WES HIATT (M.Arch I ’17)
“We are what we pretend to be, so we must be careful what we pretend to be.” – Kurt Vonnegut, Mother Night, 1961
The many and varied figures, movements, and phenomena that have come into being or better visibility in recent memory make evident that the politics of identity have become a defining issue of our times. Brexit, Black Lives Matter, Trump, LGBTQ Pride, and the emergent, so-called “Alt-Right” are just some of the many close-to-home instances of this. And while it is necessary to state that these examples stand in no way on the same moral or ethical grounds, they all bring into sharp focus that our identities — indeed, the very facts of our being — are sites of contestation within the contemporary project of democracy.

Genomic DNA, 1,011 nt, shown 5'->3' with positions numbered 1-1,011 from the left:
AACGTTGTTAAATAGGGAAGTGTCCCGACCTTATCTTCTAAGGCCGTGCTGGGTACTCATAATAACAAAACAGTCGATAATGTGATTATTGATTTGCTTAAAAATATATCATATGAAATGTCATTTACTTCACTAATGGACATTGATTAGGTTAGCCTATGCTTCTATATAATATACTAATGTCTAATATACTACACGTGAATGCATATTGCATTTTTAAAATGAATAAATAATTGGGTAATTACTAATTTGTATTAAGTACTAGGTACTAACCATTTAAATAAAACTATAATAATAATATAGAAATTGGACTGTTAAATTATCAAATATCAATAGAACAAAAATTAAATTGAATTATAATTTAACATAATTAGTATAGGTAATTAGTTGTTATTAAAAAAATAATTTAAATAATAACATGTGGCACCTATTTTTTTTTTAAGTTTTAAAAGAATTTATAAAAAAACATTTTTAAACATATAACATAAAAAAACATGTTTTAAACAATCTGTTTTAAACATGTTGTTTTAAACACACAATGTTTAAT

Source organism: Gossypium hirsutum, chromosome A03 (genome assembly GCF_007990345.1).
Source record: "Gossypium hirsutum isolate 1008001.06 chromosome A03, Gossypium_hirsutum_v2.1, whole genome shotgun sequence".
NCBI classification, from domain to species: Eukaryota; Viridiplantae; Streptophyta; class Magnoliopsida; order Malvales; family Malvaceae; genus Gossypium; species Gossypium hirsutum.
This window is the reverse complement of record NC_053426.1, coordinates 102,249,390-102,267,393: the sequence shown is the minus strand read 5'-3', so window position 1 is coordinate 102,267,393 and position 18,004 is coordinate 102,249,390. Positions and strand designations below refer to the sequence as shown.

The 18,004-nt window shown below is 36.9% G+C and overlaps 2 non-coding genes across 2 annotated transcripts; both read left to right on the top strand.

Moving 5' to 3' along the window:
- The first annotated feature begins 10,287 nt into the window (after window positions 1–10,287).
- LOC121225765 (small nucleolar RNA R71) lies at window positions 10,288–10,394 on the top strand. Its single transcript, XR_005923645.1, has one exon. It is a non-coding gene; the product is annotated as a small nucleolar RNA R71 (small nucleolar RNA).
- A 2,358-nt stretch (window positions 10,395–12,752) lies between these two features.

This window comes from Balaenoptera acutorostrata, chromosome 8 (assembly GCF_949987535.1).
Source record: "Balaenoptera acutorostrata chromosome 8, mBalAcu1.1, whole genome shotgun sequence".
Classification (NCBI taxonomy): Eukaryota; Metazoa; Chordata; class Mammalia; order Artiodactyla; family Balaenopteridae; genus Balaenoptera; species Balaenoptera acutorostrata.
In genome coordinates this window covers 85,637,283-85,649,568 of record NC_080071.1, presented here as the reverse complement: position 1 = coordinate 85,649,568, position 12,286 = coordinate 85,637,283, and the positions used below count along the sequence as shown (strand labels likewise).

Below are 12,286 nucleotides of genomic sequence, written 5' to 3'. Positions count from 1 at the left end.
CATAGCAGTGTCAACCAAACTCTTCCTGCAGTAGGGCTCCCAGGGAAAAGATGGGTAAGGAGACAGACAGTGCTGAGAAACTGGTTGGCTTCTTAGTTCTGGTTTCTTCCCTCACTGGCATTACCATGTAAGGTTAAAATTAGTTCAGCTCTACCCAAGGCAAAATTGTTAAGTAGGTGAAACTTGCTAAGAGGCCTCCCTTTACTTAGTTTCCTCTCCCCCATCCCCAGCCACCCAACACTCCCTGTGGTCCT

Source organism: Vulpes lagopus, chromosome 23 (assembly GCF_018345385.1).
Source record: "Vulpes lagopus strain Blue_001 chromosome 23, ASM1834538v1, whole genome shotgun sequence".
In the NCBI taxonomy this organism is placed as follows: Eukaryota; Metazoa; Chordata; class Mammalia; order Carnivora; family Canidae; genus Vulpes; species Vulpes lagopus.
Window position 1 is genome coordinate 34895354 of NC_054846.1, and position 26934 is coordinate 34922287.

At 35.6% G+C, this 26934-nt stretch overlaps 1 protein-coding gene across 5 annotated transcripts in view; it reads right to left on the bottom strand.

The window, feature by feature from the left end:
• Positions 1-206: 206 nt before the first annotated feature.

The editorial assertion of this Paprika is that the project of architecture today must make room for the substantiation of all identities and the competition of ideas while resisting the cultural, economic, and political forces which serve to reject differences or deny equality. This fold seeks to understand how architects necessarily engage with the politics of identity and in doing so follows two parallel paths of inquiry. The first asks how architecture can work in the world to make visible and valid individual and collective identities. The second looks to how our identities as authors within our specific discourse can have an effect on the work itself. As Nader Tehrani points out during our conversation, this sets up a dialectic between the disciplinary and the autobiographical — a useful framework to inform our own specialized faculties. If the charge of the architect is to give form to the built environment around us, and if we are all indeed what we pretend, persist, submit, contend, or otherwise profess to be, then our discipline ought to be damn careful about what we pretend to be.